The big business press is gaining mileage and drumming up support for the extra-legal military actions of the US government using the military-political murder of the reactionary, anarchist-terrorist Osama Bin Laden as a rally cry for further military interventions and intelligence manipulations of the affairs of sovereign nations. An interesting but inaccurately quoted statement attributed to the great African-American fighter for civil and human rights Dr. Martin Luther King Jr. has gained viral status in the ‘blogosphere’
The viral statement appears to be a modification of the following real statement which was sent in to me by a reader, Rick, who writes.
“On August 16, 1967, Dr. King gave his “Where Do We Go From Here?” speech in Atlanta. In the transcript of the speech there appears this passage:”
“I’m concerned about a better world. I’m concerned about justice; I’m concerned about brotherhood; I’m concerned about truth. And when one is concerned about that, he can never advocate violence. For through violence you may murder a murderer, but you can’t murder murder. Through violence you may murder a liar, but you can’t establish truth. Through violence you may murder a hater, but you can’t murder hate through violence. Darkness cannot put out darkness; only light can do that.”
The reader’s note is in the comments below this post.
As have many, I came across the false quote in a few places on the internet over a very short period of time. The quote is at once appropriate and yet at the same time devoid of analysis or context. The unsubstantiated statement reads..
I mourn the loss of thousands of precious lives, but I will not rejoice in the death of one, not even an enemy. Returning hate for hate multiplies hate, adding deeper darkness to a night already devoid of stars. Darkness cannot drive out darkness: only light can do that. Hate cannot drive out hate: only love can do that. [For the origin of the false quote follow this link]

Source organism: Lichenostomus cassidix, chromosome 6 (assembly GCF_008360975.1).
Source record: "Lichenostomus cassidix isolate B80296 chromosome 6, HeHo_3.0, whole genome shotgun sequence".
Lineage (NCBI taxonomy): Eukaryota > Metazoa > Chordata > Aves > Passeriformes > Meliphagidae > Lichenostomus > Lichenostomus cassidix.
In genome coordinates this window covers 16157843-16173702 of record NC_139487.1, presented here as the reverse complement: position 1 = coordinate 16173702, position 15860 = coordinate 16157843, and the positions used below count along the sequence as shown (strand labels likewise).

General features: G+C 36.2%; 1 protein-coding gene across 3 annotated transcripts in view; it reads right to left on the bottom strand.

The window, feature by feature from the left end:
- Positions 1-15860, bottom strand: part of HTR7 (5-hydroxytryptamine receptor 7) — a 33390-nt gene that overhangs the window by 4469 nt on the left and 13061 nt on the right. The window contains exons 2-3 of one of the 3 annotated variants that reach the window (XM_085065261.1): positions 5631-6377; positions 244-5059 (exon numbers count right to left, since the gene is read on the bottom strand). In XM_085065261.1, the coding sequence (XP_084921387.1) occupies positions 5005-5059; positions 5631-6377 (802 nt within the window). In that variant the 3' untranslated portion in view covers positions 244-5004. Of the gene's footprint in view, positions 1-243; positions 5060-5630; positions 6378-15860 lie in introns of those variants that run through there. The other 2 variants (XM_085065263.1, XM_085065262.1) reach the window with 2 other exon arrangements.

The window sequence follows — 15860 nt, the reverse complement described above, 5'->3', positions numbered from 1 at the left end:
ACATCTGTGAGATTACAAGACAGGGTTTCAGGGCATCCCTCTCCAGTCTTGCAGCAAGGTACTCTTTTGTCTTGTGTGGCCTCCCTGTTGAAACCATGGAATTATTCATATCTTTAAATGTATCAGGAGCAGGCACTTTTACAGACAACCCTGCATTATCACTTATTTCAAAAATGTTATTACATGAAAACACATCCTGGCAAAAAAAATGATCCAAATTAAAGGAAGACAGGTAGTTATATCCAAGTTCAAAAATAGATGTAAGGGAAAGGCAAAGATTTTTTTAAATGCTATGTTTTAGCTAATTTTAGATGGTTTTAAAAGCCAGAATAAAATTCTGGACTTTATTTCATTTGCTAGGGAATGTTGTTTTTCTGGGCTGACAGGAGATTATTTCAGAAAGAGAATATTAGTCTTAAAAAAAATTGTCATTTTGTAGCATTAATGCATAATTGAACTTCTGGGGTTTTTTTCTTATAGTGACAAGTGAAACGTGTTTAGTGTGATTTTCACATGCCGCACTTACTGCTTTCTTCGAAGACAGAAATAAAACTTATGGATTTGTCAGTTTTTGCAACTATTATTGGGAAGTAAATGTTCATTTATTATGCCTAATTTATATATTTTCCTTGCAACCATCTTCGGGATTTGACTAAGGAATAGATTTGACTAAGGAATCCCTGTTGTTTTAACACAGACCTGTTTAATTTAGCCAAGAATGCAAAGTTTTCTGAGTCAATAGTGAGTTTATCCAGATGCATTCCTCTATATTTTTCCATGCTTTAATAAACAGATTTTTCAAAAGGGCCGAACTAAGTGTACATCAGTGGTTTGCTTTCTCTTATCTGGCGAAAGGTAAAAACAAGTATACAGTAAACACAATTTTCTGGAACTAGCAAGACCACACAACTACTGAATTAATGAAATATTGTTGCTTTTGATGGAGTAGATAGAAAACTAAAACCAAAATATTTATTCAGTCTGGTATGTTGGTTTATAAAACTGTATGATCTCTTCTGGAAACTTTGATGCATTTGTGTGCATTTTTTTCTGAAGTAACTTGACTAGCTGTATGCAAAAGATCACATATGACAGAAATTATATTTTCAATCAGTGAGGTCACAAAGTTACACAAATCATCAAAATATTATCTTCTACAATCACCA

Dr. King who was killed in Memphis Tennessee in 1968 after attending a union rally in support of striking sanitation workers also said this on the day before he died.
The masses of people are rising up. And wherever they are assembled today, whether they are in Johannesburg, South Africa; Nairobi, Kenya; Accra, Ghana; New York City; Atlanta, Georgia; Jackson, Mississippi; or Memphis, Tennessee — the cry is always the same — “We want to be free.”
For the full text of Dr. Martin Luther King Jr.’s “I’ve Been to the Mountaintop,” his final speech
Follow this link
For the updated story on the inadvertent combination of the the line, written by Jessica Dovey, “I mourn the loss of thousands of precious lives, but I will not rejoice in the death of one, not even an enemy, ” with the words of Dr. King Follow this link
The unsubstantiated quote appears in this version in a site which seems to both refute its own claim of authenticity and also market micro-loans a recently fashionable utopian-capitalist pseudo solution to poverty in rural and undeveloped areas of the world. The link is below. [Editorial note: as of 4-09-13 Wake up Life seems to be defunct. I leave this link in place since this page seems to have some significance in tracking down a notorious internet misquote. It no longer however seems to lead to the source that it did when this was written.]
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